I wasn’t lucky enough to attend this year, but I have been in the past, and I have always been struck by the sheer number of people lining the streets, eager to see the colours and the pageantry and have a share in some one else’s tradition.
That’s one of the good things about London: it is truly international, and I have also been to a festival in celebration of the Russian New Year in the past. But you don’t need to attend special events to get a flavour of London’s multi-culturalism. Brick Lane in the East End has street signs in the wonderfully artistic Bengali script as well as in English; a ride on a London bus is sufficient to hear Russian, Polish, French, and Urdu spoken, and there are pockets of London where the shops and temples bear witness to the origins of the people living there. Southall is a wonderful example of this.
I have always considered myself privileged to live here and to have people from other walks of life and other cultures as my friends. A little while back, I was asked to help with the flowers for a Chinese wedding, and, in a way, this straddled two cultures. There were elements which were very definitely Chinese, such as the bride’s beautiful red and gold dress emblazoned with roses and an exotic oriental bird. But, despite the fact that China is now a large consumer of European wines, I felt that the copious amounts of Moët Chandon champagne were distinctly a western touch. My own attempt to bridge the two cultures was one of Prince’s horse shoes, which I had sprayed gold and garnished with a red ribbon – gold to symbolise freedom from wordly cares, red for good luck.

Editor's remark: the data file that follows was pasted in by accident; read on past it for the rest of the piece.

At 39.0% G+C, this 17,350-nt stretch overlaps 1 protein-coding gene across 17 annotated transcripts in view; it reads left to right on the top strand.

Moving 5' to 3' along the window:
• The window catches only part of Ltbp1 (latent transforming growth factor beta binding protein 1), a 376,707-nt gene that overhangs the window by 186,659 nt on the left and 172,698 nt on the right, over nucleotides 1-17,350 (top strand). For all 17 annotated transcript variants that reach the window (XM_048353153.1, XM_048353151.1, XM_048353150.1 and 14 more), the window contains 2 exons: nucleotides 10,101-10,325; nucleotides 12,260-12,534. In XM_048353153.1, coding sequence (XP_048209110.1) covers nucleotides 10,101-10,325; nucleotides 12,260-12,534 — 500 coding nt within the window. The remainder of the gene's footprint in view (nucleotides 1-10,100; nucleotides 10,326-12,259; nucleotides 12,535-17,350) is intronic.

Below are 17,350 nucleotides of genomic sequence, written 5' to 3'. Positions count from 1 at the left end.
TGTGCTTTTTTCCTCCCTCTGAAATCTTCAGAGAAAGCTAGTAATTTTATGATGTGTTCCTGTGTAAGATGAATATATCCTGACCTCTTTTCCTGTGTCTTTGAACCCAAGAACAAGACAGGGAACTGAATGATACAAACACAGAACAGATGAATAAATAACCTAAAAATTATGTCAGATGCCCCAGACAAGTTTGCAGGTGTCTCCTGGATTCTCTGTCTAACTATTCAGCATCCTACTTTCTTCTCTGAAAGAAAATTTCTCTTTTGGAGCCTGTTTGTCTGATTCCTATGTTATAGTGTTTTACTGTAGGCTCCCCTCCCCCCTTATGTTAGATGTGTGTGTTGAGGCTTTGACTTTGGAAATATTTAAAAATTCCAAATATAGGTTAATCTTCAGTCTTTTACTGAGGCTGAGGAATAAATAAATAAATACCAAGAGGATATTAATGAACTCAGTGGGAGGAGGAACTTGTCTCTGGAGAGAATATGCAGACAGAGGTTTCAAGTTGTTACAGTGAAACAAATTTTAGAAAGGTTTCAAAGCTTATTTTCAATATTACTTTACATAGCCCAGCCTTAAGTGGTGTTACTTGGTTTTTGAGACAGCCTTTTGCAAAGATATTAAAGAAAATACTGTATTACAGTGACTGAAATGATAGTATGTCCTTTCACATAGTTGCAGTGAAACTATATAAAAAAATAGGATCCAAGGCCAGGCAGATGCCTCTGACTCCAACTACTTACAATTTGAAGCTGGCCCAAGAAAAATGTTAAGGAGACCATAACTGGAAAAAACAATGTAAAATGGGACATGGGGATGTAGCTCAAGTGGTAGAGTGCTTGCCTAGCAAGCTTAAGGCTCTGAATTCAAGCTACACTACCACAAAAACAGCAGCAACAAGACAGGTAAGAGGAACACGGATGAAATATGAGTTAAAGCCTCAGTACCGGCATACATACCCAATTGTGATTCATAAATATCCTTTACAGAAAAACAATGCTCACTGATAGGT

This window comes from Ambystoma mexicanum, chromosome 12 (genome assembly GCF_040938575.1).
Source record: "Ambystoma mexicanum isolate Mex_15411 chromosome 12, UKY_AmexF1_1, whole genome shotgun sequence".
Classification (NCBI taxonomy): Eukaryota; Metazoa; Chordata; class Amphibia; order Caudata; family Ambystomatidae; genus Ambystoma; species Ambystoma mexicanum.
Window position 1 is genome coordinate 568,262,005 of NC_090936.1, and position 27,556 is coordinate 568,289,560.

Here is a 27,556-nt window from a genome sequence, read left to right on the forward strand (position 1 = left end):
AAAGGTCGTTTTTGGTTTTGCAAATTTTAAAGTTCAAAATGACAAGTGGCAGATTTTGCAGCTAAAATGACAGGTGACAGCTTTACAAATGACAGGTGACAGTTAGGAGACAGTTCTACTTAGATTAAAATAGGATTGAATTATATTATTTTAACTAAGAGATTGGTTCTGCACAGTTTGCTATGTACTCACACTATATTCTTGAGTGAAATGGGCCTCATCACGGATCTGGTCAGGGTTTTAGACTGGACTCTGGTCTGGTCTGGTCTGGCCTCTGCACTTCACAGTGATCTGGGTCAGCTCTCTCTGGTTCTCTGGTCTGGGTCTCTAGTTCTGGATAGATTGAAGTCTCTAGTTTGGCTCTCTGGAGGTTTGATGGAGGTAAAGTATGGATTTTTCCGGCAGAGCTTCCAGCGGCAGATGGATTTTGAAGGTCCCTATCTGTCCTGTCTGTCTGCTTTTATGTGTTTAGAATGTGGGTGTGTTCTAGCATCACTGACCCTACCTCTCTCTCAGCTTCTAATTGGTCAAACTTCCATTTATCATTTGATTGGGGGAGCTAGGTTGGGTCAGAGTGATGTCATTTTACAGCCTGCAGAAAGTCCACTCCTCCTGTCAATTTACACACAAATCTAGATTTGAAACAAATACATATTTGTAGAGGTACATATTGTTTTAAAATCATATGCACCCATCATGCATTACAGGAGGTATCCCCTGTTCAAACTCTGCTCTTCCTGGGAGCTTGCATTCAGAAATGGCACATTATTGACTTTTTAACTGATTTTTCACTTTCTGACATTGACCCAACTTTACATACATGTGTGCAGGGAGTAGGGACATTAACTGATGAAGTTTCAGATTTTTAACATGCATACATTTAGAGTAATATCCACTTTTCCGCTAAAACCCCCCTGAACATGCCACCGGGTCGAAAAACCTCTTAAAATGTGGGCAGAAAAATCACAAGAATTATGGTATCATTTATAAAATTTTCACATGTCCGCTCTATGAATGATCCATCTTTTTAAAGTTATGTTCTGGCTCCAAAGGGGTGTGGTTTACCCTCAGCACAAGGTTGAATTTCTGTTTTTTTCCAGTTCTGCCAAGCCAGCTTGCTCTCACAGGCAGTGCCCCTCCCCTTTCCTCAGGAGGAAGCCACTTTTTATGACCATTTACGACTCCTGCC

And one final note on Chinese New Year: Pony Tricks is still free in honour of the Year of the Horse!